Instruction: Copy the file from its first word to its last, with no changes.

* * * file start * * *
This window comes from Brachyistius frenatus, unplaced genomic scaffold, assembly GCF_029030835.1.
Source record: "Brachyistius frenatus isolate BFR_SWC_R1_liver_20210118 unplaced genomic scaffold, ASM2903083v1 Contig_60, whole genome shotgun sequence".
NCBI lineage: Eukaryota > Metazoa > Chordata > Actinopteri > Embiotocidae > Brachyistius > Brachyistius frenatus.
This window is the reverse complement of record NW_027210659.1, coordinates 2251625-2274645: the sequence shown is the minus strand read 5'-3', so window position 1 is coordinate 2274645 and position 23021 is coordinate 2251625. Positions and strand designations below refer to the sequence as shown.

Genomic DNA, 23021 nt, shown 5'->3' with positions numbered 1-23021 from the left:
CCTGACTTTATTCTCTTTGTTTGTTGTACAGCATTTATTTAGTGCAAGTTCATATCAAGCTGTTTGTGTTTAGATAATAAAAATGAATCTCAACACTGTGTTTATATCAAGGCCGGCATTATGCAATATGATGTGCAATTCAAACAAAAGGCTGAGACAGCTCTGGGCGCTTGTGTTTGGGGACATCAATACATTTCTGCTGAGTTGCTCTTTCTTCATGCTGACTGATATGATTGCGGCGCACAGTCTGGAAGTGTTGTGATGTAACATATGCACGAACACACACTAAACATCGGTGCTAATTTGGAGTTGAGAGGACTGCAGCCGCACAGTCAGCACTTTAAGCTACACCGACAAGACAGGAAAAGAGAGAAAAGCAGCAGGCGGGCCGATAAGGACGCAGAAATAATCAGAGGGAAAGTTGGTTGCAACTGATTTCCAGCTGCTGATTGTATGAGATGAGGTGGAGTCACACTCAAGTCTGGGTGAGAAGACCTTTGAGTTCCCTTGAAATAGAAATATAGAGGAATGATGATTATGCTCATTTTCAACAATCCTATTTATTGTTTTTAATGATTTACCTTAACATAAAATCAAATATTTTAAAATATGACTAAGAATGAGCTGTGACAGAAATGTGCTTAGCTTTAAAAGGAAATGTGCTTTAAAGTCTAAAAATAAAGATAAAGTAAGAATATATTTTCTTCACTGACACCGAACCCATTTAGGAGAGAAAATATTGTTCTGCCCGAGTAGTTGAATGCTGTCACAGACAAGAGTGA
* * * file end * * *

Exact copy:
This window comes from Brachyistius frenatus, unplaced genomic scaffold, assembly GCF_029030835.1.
Source record: "Brachyistius frenatus isolate BFR_SWC_R1_liver_20210118 unplaced genomic scaffold, ASM2903083v1 Contig_60, whole genome shotgun sequence".
NCBI lineage: Eukaryota > Metazoa > Chordata > Actinopteri > Embiotocidae > Brachyistius > Brachyistius frenatus.
This window is the reverse complement of record NW_027210659.1, coordinates 2251625-2274645: the sequence shown is the minus strand read 5'-3', so window position 1 is coordinate 2274645 and position 23021 is coordinate 2251625. Positions and strand designations below refer to the sequence as shown.

Genomic DNA, 23021 nt, shown 5'->3' with positions numbered 1-23021 from the left:
CCTGACTTTATTCTCTTTGTTTGTTGTACAGCATTTATTTAGTGCAAGTTCATATCAAGCTGTTTGTGTTTAGATAATAAAAATGAATCTCAACACTGTGTTTATATCAAGGCCGGCATTATGCAATATGATGTGCAATTCAAACAAAAGGCTGAGACAGCTCTGGGCGCTTGTGTTTGGGGACATCAATACATTTCTGCTGAGTTGCTCTTTCTTCATGCTGACTGATATGATTGCGGCGCACAGTCTGGAAGTGTTGTGATGTAACATATGCACGAACACACACTAAACATCGGTGCTAATTTGGAGTTGAGAGGACTGCAGCCGCACAGTCAGCACTTTAAGCTACACCGACAAGACAGGAAAAGAGAGAAAAGCAGCAGGCGGGCCGATAAGGACGCAGAAATAATCAGAGGGAAAGTTGGTTGCAACTGATTTCCAGCTGCTGATTGTATGAGATGAGGTGGAGTCACACTCAAGTCTGGGTGAGAAGACCTTTGAGTTCCCTTGAAATAGAAATATAGAGGAATGATGATTATGCTCATTTTCAACAATCCTATTTATTGTTTTTAATGATTTACCTTAACATAAAATCAAATATTTTAAAATATGACTAAGAATGAGCTGTGACAGAAATGTGCTTAGCTTTAAAAGGAAATGTGCTTTAAAGTCTAAAAATAAAGATAAAGTAAGAATATATTTTCTTCACTGACACCGAACCCATTTAGGAGAGAAAATATTGTTCTGCCCGAGTAGTTGAATGCTGTCACAGACAAGAGTGA